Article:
[Editor: This poem by Marion Miller Knowles, written in support of raising funds for orphanages on Wattle Day, was published in The Advocate (Melbourne, Vic.), 19 August 1926.]
A Plea for Wattle Day.
Written for “The Advocate.”
Little gold heads on the green wattle tree,
Nodding together, all whisperingly,
What are you thinking of there by the creek?
Pretty ones, pretty ones, why don’t you speak?
“We’re thinking of human babes, tiny and lone,
That have no fond mother, no home of their own.
Poor little girls and forlorn little boys
That have many a grief, but so few little joys.
We’re going to help them!” the golden heads say,
“And we’ll soon start our journey to aid Wattle Day.”
“Little golden hearts brimming over with love,
The Angels smile sweetly on you from Above;
Kindly your words, and so tender and true,
But what will the spirits of world-mortals do?”
The little gold hearts open wide to the sun:
“They will pity a child; for our dear Lord was one.
They will think of the day when, all lovingly,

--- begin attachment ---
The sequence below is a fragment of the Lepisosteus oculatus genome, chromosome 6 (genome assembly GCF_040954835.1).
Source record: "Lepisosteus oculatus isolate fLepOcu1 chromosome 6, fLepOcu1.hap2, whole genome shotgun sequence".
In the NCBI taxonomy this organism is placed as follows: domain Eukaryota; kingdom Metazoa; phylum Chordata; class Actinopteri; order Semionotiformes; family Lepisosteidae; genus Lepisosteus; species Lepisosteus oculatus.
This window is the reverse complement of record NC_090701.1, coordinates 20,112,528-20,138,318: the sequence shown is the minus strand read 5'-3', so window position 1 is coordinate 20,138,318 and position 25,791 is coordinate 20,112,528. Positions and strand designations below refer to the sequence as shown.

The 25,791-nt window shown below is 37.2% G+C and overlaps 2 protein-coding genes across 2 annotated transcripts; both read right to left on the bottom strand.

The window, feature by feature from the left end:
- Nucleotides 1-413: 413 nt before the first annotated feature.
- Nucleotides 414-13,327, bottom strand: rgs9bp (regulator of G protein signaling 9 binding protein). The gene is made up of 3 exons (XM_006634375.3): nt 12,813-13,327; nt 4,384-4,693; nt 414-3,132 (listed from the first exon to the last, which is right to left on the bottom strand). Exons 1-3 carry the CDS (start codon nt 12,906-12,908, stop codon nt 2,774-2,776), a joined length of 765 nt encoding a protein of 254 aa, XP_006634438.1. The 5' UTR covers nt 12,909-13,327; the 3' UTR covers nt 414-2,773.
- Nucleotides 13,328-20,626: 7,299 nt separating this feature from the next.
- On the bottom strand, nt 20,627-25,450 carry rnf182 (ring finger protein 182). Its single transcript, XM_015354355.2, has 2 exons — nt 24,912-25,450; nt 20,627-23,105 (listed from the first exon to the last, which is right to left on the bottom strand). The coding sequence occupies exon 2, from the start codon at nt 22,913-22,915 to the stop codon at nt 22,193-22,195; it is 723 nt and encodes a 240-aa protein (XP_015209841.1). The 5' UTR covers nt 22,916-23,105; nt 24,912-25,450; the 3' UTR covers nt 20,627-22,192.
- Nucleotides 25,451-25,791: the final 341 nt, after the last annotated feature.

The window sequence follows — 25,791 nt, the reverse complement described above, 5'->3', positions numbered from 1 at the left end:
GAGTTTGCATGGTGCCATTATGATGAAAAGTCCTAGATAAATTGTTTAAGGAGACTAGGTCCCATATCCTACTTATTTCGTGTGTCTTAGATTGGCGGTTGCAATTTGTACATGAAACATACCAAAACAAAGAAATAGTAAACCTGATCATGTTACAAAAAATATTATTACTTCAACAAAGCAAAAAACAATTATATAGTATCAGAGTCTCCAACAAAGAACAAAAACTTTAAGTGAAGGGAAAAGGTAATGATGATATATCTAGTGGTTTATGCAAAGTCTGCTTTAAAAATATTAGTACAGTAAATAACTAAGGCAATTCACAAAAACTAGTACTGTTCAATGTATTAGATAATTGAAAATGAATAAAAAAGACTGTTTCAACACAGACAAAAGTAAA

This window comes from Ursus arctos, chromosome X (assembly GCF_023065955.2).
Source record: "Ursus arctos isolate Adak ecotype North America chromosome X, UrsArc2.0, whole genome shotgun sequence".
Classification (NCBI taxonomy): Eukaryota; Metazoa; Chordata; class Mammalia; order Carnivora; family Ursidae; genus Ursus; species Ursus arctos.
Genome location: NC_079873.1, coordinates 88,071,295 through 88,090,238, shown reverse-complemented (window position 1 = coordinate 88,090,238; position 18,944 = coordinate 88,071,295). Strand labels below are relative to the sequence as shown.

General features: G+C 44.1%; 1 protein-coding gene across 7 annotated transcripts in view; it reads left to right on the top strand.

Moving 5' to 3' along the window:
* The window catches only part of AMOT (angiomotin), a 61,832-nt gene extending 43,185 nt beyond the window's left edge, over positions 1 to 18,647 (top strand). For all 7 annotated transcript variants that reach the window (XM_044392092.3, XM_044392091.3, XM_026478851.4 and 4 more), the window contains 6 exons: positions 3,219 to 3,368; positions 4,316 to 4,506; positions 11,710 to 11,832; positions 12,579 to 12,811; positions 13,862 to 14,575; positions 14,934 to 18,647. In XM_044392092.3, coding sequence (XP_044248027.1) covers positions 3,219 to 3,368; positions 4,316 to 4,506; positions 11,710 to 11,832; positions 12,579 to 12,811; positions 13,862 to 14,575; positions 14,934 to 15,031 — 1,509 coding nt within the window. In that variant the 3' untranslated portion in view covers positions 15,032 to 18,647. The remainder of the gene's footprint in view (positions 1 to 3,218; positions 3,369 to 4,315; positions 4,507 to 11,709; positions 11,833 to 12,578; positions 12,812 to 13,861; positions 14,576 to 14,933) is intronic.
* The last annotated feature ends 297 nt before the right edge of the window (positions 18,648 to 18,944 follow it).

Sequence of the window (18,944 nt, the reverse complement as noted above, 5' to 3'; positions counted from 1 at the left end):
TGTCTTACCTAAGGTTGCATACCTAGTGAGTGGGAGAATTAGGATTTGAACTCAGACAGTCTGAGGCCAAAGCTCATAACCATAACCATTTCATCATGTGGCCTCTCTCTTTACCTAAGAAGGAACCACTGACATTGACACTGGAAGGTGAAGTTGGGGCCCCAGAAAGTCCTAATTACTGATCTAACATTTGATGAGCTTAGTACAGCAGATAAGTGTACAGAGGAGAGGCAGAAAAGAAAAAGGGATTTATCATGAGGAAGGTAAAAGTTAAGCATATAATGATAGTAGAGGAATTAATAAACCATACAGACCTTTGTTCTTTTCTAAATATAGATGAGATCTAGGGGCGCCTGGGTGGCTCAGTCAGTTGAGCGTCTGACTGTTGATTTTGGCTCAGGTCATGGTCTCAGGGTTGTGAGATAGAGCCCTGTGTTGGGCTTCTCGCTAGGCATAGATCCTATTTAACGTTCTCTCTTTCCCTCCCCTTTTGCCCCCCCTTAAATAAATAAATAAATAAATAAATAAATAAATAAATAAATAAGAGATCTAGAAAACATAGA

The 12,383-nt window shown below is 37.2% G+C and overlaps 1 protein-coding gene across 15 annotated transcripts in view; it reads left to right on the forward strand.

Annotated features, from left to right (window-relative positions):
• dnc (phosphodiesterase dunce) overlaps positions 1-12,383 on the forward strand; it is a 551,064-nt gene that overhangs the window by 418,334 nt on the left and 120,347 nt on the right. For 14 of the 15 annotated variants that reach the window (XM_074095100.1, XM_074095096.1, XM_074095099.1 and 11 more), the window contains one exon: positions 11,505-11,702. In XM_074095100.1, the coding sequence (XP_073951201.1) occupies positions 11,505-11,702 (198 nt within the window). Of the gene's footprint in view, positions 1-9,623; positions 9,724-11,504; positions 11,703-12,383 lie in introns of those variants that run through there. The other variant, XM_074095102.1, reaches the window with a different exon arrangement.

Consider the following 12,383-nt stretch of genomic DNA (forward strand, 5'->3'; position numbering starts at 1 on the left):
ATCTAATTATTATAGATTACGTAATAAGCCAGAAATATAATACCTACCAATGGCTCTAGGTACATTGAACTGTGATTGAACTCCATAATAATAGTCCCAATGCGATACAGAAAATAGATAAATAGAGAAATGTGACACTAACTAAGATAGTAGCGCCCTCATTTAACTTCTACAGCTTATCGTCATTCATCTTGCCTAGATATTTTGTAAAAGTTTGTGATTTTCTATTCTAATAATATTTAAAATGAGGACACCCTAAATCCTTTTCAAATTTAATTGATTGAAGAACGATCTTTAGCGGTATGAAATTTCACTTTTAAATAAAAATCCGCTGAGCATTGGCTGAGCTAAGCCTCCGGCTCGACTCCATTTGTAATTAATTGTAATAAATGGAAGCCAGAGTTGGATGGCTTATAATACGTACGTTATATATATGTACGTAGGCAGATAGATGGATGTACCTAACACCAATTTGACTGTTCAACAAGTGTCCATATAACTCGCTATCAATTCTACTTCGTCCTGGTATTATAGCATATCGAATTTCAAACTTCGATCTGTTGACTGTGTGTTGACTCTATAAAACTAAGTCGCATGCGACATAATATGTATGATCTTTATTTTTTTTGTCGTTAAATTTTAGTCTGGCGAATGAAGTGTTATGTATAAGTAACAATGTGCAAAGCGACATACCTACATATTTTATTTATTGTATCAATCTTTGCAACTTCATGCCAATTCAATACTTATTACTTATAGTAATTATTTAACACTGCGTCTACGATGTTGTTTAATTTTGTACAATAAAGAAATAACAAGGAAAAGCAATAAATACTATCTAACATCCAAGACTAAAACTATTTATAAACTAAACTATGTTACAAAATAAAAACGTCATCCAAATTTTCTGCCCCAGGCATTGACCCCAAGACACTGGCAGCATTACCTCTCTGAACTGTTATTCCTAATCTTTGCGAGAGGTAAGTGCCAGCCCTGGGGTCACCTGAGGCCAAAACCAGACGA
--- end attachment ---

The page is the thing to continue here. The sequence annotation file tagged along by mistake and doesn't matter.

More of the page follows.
He blessed every little one close to His knee;
Remembering His words, they will gather and say,
“Our hands and our hearts will befriend Wattle Day!!”
O, Mother that clasps to your bosom the child
Whom God gave to cherish and keep undefiled,
Think with a tear, of the children bereft
That once, just as close, to a mother’s heart crept!
That once knew the care you are lavishing now,
And the lullaby croon and the kiss on the brow.
And mothers whose wee ones have gone on before
To the beautiful peace of the Heavenly Shore,
Help children less safe that are struggling to live
In a cold world, a hard world, with no love to give!
— Marion Miller Knowles.
The Advocate (Melbourne, Vic.), 19 August 1926, p. 33
Heavenly Shore = Heaven; the concept of a “Heavenly Shore” is possibly influenced by the idea in Greek mythology of the dead having to cross the River Styx, from one shore to the other, from the Land of the Living to the Land of the Dead
See: 1) Prof. Geller, “River Styx”, Mythology.net
2) “Styx”, Wikipedia
His = in a religious context, and capitalized, a reference to Jesus (it can also be a reference to God in Heaven)
Lord = in a religious context, and capitalized, a reference to Jesus (it can also be a reference to God in Heaven)
wee = little, very small, diminutive, e.g. “the wee child” (the small child), “the wee hours of the morning” (the small hours of the morning, i.e. the early hours of the morning)
world-mortal = a human (plural: “world-mortals”, i.e. humans)
[Editor: Removed quotation mark after “home of their own”.]
[Editor: The original text has been separated into paragraphs.]